Before further discussing this legal issue, it is important to clarify what the facts of this case actually are. There is no claim here that Mr. Smith was driving dangerously or recklessly, that he was proceeding down the shoulder rather than in his lane, or that he was weaving in and out of his lane. There could not be, for the dash camera video shows, and Sgt. Johnson testified, there was nothing erratic about Mr. Smith's driving. Rather, by the sergeant's own testimony at the suppression hearing, Mr. Smith made several controlled and orderly lane changes. Sgt. Johnson said he observed only one momentary crossing over the fog line by the rear passenger tire at the end of an otherwise measured and proper lane change:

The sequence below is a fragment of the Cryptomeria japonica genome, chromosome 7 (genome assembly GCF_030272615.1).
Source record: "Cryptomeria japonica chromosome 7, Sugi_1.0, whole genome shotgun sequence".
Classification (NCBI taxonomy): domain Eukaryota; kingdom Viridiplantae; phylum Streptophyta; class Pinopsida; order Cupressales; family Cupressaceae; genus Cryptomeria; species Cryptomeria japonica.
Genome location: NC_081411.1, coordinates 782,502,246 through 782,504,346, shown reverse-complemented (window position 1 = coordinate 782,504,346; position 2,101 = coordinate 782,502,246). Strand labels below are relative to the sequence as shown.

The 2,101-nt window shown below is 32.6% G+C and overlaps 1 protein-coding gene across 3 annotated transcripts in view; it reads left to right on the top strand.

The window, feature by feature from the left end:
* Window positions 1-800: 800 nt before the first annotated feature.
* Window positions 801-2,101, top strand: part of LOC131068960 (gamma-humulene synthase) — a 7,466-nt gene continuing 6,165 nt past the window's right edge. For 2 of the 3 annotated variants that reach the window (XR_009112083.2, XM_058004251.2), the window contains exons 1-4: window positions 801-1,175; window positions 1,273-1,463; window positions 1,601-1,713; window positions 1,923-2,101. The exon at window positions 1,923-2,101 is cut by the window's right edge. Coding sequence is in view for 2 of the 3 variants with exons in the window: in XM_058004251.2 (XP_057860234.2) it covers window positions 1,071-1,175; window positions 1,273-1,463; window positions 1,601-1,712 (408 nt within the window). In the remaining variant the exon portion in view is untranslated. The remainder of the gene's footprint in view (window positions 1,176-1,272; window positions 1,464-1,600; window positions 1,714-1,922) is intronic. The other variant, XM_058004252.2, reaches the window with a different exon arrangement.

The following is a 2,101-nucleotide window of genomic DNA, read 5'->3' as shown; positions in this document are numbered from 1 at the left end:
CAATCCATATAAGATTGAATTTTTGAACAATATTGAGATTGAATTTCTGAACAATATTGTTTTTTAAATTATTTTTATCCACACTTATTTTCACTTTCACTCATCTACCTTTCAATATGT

Q. And you saw him change lanes several times. You didn't notice -- Until the fog line incident you didn't notice his, the defendant, being unable to ...